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FIGURE 3. Adjusted regression coefficients of body composition indices by DBP in the subjects b (95% CI)was obtained from multiple linear regression analysis, adjusted for education, smoking and drinking status, and residential location; BMI, body mass index; LM%, lean mass percentage; VFR, visceral fat rating; SBP, systolic blood pressure.

Discussion

In this study, we demonstrated that mean SBP showed an age-related increase and mean DBP showed an inverted U-shape across the age span, and this trend was closely associated with the age-related body composition changes. Furthermore, we found that the association between BP and body composition indices was weaker in the elderly compared to the younger subjects. To the best of our knowledge, there has not been another study reporting such an age-related trend of BP closely correlated with body composition and tracks the entire life span of healthy subjects.

The association between body weight and BP has been well documented in both children and adults by some epidemiological studies (Brion et al., 2007; Dua et al., 2014; Dong et al., 2018). Weight gain was suggested to be strongly associated with BP increase (Ferriss et al., 2006; Middlemiss and McEniery, 2016). As demonstrated in our study, all measures of general obesity (BMI, FM%), central obesity (WHR, WHtR, and VFR) and LM% were correlated to BP at the whole population level, and among them the relationships with BP were similar across most of the body composition indices. As to which variable is the strongest predictor of BP, there are different opinions. Some studies suggested that general adiposity was more strongly correlated with BP (Wang et al., 2008; Chen X. et al., 2015), while other studies suggested central or visceral adiposity was more strongly correlated with BP than general adiposity (Ho et al., 2001; von Eyben et al., 2003; Wildman et al., 2005; Bennasar-Veny et al., 2013; Chandra et al., 2014; Abraham et al., 2015; Wang et al., 2015). Some studies demonstrated that after further adjusting for general adiposity, central adiposity turned out to not be strongly associated with BP (Ishizaka et al., 2009; Chen X. et al., 2015), indicating that central obesity was highly correlated with general obesity. This discrepancy may be due to the participants of all of these studies varied in age, race, and lifestyle. In this study, we didn’t find significant differences between these two kinds of obesity indices, as a low r-value between a predictor variable and BP might as well be due to the error term associated with the predictor variable as the absence of a biological relationship. Therefore, mechanism about this discrepancy may be in need of further investigation.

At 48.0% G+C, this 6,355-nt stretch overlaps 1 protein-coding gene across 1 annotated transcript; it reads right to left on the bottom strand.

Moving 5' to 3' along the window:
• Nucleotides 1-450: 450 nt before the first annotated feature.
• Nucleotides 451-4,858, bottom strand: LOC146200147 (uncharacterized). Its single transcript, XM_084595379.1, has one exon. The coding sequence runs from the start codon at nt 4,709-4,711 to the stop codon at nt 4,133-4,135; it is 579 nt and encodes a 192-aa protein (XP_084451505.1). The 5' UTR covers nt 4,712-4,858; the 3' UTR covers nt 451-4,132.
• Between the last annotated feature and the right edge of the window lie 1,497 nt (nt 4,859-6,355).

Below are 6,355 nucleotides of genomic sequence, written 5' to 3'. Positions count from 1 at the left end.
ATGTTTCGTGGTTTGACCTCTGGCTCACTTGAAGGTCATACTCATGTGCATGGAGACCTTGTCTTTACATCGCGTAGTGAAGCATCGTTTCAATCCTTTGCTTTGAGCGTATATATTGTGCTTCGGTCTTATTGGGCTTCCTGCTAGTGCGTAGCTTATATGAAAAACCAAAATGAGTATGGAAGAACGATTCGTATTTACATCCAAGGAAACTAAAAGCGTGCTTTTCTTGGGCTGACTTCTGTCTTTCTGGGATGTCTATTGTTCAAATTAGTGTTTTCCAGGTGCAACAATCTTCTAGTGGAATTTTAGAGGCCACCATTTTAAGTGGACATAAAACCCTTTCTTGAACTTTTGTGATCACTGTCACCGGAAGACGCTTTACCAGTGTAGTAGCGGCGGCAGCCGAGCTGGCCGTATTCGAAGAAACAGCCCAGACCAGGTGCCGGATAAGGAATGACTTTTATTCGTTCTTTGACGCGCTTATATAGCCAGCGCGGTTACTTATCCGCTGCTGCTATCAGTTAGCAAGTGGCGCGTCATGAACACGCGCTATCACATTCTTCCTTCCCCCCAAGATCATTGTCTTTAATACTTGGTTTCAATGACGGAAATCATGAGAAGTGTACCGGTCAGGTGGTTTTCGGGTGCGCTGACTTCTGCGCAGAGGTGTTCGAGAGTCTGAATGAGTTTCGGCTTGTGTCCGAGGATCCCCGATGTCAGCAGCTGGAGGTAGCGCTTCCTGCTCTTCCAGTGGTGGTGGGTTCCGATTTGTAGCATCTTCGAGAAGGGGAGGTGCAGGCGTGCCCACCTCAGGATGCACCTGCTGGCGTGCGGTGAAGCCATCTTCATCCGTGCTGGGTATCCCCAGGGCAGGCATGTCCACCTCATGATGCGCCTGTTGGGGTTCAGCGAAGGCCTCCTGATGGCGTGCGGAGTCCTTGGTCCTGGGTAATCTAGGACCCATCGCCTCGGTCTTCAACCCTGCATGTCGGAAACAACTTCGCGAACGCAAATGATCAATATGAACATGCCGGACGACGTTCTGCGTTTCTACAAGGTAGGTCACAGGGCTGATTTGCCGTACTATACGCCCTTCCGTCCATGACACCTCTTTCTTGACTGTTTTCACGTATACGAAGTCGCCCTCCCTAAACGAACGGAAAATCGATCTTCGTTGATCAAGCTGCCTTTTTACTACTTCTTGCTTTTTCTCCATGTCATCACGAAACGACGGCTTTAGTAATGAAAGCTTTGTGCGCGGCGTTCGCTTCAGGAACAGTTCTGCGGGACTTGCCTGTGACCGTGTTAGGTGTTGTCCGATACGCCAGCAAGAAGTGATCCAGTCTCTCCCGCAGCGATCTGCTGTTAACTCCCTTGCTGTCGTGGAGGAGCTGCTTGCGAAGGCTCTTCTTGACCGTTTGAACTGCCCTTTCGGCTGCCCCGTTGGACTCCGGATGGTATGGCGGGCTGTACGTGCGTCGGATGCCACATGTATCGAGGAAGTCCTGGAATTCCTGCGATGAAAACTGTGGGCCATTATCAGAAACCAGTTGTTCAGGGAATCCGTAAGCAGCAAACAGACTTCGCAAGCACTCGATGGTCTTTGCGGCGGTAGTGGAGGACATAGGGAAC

To examine whether body composition was a factor influencing BP throughout the whole adult age span, we further analyzed the association of BP with BMI, LM% and VFR in each specific age-group (at 5-year ranges). After adjustment for education level, smoking status, alcohol consumption and residential location, BMI and VFR were positively associated with BP in each age group, suggesting that adiposity was an important risk factor for the increased BP, whereas LM% was negatively associated with BP, the latter indicating its protective effect on BP, similar to the result reported by Park et al. (Kim et al., 2011; Park and Yoon, 2013). Thus, our results support the strategy of weight control for reducing BP as secondary prevention of cardiovascular events, which is in accordance with Dorresteijn et al. (2012). The correlation between BP and all these three measures (BMI, LM%, and VFR) was weaker in the elderly than younger adults. Kotsis et al. (2015) reported that while increased BMI was positively associated with increased BP, a 10-20% of the BP increase could be attributed to the increase of BMI, suggesting that obesity is only one of the contributors to BP increase. Thus, as demonstrated by our study, we may infer that factors associated with increased BP may be more complicated in the elderly compared to the younger age groups.